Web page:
Located on West Johnson Street, Zoe Bayliss has housed women at UW-Madison for over 60 years. 

Image By: Kalli Anderson

Over 60 years later, women’s co-op faces closure at the hand of university

After decades of providing affordable housing to women at UW-Madison, the Zoe Bayliss Women’s Cooperative could lose control of their organization as the university proposes a merger that could place all control of finances and hired personnel in the hands of University Housing.  

Zoe Bayliss has been home to women on the UW-Madison campus since 1955. The co-op is made up of an elected board of officers and resident members. The board oversees the function of the house and ensures that each member helps maintain the living space through cleaning and administration. 

This aspect, along with having a paid chef, sets Zoe Bayliss apart from other housing options on campus. It is also what allows rent to be cost-effective. 

UW-Madison currently owns the building that Zoe Bayliss rents each year. Through their lease agreement, all residents of the co-op must be university-affiliated. This year, the Zoe Bayliss community is made up of 36 women residents, all who are either undergraduates, graduates or Fulbright scholars. 

At a meeting in February of 2018, University Housing showed interest in stopping their lease agreement with Zoe Bayliss, and ultimately merging the co-op with the university. This merge would designate control of Zoe Bayliss’s budget to UW-Madison and allow the university to employ individuals such as a chef and live-in liaison, who would act as a middle-man between the residents and the university. 

President of Zoe Bayliss Riley Whitehead said this announcement blindsided the residents. However, after little communication with the university, the Zoe Bayliss board and residents thought the idea of a merger might be behind them.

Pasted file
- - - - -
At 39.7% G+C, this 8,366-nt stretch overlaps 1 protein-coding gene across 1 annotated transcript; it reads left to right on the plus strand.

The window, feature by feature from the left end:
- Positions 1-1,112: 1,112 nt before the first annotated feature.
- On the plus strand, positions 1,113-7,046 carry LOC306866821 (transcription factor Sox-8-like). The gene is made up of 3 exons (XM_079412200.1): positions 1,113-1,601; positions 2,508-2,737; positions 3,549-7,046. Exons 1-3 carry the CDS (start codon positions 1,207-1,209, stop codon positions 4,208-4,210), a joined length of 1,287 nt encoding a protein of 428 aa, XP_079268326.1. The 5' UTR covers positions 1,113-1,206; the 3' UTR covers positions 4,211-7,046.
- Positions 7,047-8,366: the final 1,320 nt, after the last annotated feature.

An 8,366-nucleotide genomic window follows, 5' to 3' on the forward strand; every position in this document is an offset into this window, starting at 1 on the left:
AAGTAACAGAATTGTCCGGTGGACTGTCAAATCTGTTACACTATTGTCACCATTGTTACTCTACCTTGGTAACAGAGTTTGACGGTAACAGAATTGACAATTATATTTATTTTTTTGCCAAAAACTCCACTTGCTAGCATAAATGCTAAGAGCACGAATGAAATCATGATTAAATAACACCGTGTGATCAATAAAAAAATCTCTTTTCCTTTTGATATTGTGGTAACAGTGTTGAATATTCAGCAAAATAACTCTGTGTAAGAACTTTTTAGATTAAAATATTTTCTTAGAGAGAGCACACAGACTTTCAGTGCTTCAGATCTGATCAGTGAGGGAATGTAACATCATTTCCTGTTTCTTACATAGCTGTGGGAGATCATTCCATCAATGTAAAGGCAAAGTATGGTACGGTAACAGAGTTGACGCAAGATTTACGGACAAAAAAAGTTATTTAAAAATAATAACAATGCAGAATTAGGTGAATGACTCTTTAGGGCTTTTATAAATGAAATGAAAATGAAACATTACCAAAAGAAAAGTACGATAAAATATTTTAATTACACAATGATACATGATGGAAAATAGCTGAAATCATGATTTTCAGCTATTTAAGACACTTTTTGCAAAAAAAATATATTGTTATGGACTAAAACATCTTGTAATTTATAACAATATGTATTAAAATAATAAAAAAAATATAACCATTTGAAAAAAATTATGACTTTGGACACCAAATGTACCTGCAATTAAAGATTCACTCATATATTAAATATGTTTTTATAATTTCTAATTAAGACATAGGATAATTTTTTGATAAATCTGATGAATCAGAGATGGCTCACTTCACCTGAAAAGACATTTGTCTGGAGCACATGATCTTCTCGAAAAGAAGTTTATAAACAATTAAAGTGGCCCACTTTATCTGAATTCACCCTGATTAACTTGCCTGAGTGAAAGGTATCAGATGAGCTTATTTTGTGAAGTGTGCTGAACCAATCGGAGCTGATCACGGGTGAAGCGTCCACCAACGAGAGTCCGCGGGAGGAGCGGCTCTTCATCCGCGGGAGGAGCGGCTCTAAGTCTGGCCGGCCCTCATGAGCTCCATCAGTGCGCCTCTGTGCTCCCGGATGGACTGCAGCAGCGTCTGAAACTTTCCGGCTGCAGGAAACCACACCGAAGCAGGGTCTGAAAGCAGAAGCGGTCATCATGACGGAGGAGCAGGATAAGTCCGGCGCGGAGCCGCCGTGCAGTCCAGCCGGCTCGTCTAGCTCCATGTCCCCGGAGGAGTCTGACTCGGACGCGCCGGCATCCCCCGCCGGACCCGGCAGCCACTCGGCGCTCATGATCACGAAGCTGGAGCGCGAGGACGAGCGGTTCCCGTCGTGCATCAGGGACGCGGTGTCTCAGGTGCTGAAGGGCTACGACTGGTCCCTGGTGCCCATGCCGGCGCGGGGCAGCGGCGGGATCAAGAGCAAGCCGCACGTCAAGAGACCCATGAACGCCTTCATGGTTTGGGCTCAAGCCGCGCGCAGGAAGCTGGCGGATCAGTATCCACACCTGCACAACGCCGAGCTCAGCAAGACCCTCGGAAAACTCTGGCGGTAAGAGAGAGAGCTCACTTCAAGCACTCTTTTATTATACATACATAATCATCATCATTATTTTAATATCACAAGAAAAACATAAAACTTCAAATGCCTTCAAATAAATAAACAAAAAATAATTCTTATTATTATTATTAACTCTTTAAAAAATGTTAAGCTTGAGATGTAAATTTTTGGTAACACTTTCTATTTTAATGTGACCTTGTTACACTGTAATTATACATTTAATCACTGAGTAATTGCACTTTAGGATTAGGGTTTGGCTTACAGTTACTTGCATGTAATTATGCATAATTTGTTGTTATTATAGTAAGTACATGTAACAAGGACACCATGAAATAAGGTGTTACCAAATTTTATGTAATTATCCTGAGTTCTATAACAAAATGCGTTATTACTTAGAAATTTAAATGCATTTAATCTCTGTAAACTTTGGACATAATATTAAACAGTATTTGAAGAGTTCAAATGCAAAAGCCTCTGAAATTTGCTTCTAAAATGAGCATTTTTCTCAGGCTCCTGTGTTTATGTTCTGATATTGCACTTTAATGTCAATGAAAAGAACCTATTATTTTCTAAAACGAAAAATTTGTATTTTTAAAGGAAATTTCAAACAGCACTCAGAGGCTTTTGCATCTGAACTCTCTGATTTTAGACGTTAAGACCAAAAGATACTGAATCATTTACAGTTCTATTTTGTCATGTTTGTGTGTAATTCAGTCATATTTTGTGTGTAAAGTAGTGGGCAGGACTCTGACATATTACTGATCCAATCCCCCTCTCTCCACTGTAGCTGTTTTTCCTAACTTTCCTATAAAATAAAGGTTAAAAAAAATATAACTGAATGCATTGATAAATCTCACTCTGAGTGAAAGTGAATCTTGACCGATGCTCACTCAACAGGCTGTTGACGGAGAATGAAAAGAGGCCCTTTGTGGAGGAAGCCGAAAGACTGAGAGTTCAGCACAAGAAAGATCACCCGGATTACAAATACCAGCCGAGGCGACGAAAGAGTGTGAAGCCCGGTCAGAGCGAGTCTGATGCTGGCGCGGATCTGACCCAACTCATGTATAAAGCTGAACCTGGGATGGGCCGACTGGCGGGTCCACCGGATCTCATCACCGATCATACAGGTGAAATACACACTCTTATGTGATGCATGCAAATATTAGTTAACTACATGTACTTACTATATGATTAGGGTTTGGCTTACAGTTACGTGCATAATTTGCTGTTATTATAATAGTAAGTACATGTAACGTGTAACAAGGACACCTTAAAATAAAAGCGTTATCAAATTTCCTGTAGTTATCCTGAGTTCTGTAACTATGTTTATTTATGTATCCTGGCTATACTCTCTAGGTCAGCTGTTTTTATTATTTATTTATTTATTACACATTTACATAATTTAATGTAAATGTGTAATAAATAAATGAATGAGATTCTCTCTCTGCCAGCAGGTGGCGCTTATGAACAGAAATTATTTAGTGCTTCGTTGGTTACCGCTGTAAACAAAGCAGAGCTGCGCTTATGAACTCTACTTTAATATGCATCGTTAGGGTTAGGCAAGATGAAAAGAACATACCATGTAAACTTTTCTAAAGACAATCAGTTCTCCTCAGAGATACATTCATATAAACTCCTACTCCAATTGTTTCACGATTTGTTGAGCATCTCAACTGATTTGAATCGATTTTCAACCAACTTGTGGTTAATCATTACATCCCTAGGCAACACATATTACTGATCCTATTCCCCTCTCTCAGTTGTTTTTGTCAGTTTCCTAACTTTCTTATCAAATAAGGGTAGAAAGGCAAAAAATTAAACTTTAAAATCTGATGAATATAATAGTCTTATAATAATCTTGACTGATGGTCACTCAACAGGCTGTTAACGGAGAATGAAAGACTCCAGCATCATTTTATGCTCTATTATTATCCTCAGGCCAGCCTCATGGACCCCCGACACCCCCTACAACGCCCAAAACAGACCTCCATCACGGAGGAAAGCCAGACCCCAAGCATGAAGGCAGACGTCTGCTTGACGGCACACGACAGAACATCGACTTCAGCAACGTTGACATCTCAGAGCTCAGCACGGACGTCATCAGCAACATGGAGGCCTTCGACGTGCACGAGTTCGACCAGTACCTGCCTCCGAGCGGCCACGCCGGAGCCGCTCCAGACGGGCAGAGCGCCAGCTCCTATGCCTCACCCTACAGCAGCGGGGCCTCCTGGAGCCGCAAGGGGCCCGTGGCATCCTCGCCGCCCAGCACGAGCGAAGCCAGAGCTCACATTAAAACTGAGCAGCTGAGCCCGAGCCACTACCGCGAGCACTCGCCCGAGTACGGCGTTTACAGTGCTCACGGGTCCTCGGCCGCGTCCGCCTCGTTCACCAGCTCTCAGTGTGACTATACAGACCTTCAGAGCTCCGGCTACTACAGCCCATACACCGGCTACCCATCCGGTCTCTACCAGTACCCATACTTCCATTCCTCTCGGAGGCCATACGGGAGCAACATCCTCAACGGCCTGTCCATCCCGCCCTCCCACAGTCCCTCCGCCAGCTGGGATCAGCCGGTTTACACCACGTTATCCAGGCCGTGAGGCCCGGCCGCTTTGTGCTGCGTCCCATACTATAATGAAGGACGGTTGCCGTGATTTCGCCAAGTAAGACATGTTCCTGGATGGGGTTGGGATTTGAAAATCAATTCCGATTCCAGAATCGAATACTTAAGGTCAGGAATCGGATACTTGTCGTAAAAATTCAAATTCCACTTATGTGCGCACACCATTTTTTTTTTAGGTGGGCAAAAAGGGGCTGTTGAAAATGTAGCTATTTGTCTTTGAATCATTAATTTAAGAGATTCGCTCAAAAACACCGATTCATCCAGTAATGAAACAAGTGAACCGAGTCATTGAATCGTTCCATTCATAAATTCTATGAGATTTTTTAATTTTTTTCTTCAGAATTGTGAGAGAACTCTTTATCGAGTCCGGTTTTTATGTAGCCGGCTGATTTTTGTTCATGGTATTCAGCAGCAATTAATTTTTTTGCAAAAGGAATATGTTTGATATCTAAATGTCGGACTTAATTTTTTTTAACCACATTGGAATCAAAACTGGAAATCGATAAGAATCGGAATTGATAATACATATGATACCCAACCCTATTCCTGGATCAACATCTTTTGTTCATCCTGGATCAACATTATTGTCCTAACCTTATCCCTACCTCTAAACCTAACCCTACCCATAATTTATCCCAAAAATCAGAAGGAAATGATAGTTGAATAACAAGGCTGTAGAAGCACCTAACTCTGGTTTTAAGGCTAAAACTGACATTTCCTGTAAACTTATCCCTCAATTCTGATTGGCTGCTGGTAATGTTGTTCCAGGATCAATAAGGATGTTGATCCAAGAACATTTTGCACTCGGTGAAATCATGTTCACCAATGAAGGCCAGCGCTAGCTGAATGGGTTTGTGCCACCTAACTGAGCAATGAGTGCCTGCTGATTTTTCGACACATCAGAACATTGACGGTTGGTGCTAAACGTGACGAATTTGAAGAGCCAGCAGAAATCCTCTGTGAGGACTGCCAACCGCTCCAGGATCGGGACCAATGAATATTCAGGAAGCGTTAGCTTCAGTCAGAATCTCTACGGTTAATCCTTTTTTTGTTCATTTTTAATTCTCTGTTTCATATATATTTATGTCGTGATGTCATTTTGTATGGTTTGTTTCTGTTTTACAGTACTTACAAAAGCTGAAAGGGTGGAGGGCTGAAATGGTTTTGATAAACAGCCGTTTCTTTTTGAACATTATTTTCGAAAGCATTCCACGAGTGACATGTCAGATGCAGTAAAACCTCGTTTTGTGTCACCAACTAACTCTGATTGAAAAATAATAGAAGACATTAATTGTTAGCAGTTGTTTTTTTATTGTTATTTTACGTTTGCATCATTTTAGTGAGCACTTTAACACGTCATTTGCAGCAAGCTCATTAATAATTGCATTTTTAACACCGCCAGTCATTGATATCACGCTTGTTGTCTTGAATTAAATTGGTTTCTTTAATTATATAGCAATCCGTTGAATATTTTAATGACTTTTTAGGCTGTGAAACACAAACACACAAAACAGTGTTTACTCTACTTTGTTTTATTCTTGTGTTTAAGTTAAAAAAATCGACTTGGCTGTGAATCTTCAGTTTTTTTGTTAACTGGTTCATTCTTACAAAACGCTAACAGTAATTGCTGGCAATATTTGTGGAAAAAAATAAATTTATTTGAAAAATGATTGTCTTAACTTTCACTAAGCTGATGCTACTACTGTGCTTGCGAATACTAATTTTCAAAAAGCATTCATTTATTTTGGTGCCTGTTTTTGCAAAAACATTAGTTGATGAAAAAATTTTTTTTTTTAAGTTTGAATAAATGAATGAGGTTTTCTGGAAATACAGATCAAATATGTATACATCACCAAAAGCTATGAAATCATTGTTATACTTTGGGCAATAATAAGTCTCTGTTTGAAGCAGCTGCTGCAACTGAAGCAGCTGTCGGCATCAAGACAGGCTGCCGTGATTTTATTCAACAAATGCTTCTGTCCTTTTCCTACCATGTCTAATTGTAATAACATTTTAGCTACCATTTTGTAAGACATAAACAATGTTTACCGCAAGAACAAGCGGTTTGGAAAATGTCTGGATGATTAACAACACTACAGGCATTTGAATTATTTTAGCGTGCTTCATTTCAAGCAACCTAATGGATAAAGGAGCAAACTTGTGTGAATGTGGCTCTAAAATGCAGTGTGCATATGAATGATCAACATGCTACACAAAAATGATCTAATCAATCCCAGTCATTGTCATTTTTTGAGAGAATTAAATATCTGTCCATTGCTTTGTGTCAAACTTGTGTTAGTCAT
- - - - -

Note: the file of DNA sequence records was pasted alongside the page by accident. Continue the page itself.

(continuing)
This was until a few weeks ago when University Housing called for another meeting with the co-op, announcing they wanted to move forward with the merger. 

On Feb. 6, nearly a year after their first meeting, Director of University Housing Jeff Novak and Admin Officer for University Housing Laura Morris came to Zoe Bayliss to talk about the future of the co-op with the board and its members. 

Novak and Morris came to the meeting prepared to talk about a compromise that could be made between the university and Zoe Bayliss, so as not to change the fundamental structure of the co-op. 

During the meeting, they assured the residents that rental costs at Zoe Bayliss would not increase, that the board could continue to recruit student residents and that they would be able to keep their meal plan and their chef. 

Even though Zoe Bayliss would still be a part of the recruitment process, the co-op would no longer be contracting the rooms. Instead, the university would separately contract the rooms to students. 

This caused concern with the board because currently, Zoe Bayliss allows their residents certain freedoms, like being able to pay their rent late if they are behind payment.